Maggie O’Farrell is the author of the Sunday Times no. 1 bestselling memoir I Am, I Am, I Am, and eight novels: After You’d Gone, My Lover’s Lover, The Distance Between Us, which won a Somerset Maugham Award, The Vanishing Act of Esme Lennox, The Hand That First Held Mine, which won the 2010 Costa Novel Award, Instructions For A Heatwave, which was shortlisted for the 2013 Costa Novel Award,  This Must Be The Place, which was shortlisted for the 2016 Costa Novel Award, and Hamnet.

She lives in Edinburgh.

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Categories
Blog Tours book reviews

The Philosopher’s Daughters by Alison Booth ⭐⭐⭐⭐

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Published: April 2nd, 2020
Publisher: Red Door Press
Format: Paperback, Kindle
Genre: General Fiction, Historical Fiction

Thank you to Anne at Random Things Tours for the invitation to take part and to Red Door Press for my gifted copy of the novel.

SYNOPSIS:

A tale of two very different sisters whose 1890s voyage from London into remote outback Australia becomes a journey of self-discovery, set against a landscape of wild beauty and savage dispossession. London in 1891: Harriet Cameron is a talented young artist whose mother died when she was barely five. She and her beloved sister Sarah were brought up by their father, radical thinker James Cameron. After adventurer Henry Vincent arrives on the scene, the sisters’ lives are changed forever. Sarah, the beauty of the family, marries Henry and embarks on a voyage to Australia. Harriet, intensely missing Sarah, must decide whether to help her father with his life’s work or to devote herself to painting. When James Cameron dies unexpectedly, Harriet is overwhelmed by grief. Seeking distraction, she follows Sarah to Australia, and afterwards into the outback, where she is alienated by the casual violence and great injustices of outback life. Her rejuvenation begins with her friendship with an Aboriginal stockman and her growing love for the landscape. But this fragile happiness is soon threatened by murders at a nearby cattle station and by a menacing station hand who is seeking revenge.

MY REVIEW:

Thought-provoking, compelling, tender and evocative, this delightful novel explores issues such as equal rights for women and all races in nineteenth century London and Australia. 

Sisters Sarah and Harriet Cameron were raised in London by their progressive, philosopher father. After his death, Harriet travels to Australia to join Sarah, who is there on an extended honeymoon with her husband Henry. Living in Dimbulah Darwin, deep in the Australian outback, the sisters must adjust to a harsher, more dangerous existence, but soon find joy and friendship in their new home. But as racial tensions rise, they must find a way to protect not only themselves, but those they’ve come to care about.

I love historical fiction because of the opportunity to immerse myself in another place and time, and the chance to learn more about those periods. This novel captures a moment in history I knew little about, which is part of the reason I jumped at the chance to take part in the blog tour. Themes of injustice run through the novel and are explored through topics such as women’s and equal rights, appropriation, and racism. It was jarring to read the stark reality of the Aborigines lack of rights and the fear in which they were forced to live in a land that was taken from them. Harriet’s battle for independence and autonomy was a reminder of those who fought for equal rights and to be thankful for the rights women enjoy living where and when we do today.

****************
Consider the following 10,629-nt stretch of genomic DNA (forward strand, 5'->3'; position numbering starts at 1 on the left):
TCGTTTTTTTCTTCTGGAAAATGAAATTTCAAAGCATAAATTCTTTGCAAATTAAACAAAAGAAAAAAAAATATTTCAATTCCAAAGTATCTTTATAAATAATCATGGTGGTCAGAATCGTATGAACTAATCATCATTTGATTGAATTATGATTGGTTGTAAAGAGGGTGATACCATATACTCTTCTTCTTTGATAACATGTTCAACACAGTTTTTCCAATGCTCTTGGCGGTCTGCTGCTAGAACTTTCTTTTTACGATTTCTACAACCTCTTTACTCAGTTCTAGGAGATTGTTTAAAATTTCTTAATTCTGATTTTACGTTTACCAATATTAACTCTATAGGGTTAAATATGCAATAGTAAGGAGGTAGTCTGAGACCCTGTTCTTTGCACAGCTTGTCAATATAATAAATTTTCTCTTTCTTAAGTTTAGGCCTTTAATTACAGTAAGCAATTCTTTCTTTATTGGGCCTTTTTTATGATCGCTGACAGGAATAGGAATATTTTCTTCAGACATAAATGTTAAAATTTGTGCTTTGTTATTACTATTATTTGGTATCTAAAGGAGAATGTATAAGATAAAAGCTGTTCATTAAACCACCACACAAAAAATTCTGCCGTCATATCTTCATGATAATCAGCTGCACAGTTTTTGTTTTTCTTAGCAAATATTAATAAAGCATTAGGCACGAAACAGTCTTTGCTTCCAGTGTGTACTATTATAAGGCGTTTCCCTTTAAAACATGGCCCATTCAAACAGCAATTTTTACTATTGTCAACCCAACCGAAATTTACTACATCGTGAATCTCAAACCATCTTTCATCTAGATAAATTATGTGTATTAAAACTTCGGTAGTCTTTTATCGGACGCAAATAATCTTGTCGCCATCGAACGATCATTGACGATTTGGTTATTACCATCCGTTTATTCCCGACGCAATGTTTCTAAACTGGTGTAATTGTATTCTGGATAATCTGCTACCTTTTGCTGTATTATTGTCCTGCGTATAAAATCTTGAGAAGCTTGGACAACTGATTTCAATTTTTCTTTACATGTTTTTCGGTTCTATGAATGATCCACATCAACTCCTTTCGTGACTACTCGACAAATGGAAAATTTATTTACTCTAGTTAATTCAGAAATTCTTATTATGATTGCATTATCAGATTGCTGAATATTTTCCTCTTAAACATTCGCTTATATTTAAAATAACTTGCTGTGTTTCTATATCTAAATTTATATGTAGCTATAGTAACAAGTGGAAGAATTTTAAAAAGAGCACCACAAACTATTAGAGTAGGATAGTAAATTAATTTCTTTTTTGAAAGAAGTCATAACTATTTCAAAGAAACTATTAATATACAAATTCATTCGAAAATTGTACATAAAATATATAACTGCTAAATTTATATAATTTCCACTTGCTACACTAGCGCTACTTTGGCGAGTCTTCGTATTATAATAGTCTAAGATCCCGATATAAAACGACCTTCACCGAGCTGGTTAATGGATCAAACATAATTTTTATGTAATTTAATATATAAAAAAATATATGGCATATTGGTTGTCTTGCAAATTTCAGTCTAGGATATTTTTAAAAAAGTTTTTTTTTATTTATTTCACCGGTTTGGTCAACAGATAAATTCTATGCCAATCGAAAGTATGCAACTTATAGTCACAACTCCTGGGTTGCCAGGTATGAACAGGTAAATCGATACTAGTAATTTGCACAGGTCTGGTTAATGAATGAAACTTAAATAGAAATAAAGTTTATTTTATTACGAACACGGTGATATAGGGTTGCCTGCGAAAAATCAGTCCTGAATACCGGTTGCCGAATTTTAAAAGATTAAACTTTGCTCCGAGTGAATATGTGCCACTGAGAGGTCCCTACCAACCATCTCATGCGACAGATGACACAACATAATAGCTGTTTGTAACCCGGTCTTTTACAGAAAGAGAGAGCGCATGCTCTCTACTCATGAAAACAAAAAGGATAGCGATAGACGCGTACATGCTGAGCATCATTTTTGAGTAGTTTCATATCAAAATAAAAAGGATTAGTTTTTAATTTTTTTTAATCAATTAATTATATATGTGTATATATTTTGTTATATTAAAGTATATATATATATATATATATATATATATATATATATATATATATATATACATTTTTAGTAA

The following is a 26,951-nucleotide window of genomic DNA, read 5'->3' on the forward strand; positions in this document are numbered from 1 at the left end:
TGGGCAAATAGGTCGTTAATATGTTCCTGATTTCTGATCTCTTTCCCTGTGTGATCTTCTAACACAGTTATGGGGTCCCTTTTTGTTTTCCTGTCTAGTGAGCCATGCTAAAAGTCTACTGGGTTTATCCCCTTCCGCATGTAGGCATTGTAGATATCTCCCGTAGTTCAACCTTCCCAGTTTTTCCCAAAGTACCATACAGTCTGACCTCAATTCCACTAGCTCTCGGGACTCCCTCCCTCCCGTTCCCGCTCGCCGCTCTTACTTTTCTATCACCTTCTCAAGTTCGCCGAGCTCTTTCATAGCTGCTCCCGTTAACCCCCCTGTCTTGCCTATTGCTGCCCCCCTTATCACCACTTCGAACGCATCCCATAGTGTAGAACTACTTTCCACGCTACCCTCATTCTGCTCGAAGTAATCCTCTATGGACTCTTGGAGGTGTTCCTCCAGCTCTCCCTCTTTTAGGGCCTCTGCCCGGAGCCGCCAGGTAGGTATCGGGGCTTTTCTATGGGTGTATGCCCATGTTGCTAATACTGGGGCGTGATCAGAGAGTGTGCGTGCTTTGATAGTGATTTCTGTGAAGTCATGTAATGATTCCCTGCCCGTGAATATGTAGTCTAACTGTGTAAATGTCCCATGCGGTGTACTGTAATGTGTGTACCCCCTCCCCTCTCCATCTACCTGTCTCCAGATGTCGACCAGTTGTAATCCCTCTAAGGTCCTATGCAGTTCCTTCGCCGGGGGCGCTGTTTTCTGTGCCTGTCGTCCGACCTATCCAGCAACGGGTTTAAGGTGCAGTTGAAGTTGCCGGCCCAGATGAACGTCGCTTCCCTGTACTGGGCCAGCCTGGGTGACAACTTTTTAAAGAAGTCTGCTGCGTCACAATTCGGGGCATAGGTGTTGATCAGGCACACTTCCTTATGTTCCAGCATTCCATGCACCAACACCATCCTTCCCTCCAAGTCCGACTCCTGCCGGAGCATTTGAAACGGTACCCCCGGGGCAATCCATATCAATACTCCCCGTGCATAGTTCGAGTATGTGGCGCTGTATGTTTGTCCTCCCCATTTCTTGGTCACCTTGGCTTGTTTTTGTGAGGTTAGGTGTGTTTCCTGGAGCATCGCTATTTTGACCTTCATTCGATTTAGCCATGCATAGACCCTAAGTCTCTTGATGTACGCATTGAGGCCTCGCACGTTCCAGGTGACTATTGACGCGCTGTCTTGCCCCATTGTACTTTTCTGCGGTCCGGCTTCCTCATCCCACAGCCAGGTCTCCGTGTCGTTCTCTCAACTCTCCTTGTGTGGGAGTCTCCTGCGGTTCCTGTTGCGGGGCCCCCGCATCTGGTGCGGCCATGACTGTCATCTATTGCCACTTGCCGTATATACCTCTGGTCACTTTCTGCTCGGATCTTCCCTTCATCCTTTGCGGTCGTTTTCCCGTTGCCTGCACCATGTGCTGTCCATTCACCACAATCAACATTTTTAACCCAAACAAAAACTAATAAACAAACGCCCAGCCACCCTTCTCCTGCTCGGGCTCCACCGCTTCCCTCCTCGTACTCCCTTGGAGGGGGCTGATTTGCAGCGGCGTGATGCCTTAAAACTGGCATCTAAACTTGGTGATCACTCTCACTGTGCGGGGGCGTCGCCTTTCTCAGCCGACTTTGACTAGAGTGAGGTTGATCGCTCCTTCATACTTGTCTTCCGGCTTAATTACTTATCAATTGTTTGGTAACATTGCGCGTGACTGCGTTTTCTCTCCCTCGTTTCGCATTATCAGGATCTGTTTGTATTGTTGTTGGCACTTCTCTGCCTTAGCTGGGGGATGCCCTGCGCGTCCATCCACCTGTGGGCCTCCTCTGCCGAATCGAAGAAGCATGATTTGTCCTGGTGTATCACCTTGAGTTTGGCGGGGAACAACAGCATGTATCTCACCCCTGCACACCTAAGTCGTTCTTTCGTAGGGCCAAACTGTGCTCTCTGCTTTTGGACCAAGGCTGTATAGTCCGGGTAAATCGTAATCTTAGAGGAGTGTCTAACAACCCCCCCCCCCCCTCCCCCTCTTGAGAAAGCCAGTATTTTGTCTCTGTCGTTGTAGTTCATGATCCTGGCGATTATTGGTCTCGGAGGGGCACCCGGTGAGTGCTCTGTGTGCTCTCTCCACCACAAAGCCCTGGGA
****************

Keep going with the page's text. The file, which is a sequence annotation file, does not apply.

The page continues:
The characters are compelling, flawed and real. Harriet and Sarah are very different people but are both complex women with a heart of gold and great strength. We watch them wrestle with themselves as they embark on a journey of self-discovery, going through great changes in the seven years over which the story is told. Harriet in particular suffers an identity crisis and does a lot of soul searching during her time in the outback, embracing the teachings of the Aboriginals. I loved this inclusion of so many Aboriginal characters and the inclusion of them as memorable characters in their own right rather than simply being nameless background workers. 

Told in short, tightly crafted chapters, this is a subtle and steadily paced novel. But as the threat towards those at Dimbulah Darwin escalated, the tension radiated from the page and my heart raced in anticipation. The author’s prose is lyrical and bursting with rich imagery that made me feel like I could actually see the bright colours of the Australian Outback. 

I highly recommend this uplifting, powerful and endearing story. 

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ABOUT THE AUTHOR:

Alison Booth was born in Melbourne and grew up in Sydney. She is a professor at the Australian National University and the author of three novels: Stillwater CreekThe Indigo Sky and A Distant Land, all set in the fictional town of Jingera. She lives with her husband in Canberra’s inner north, and has spent two decades living and working in the UK.

CONNECT WITH THE AUTHOR:

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BUY THE BOOK:

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The Philosophers Daughters BT Poster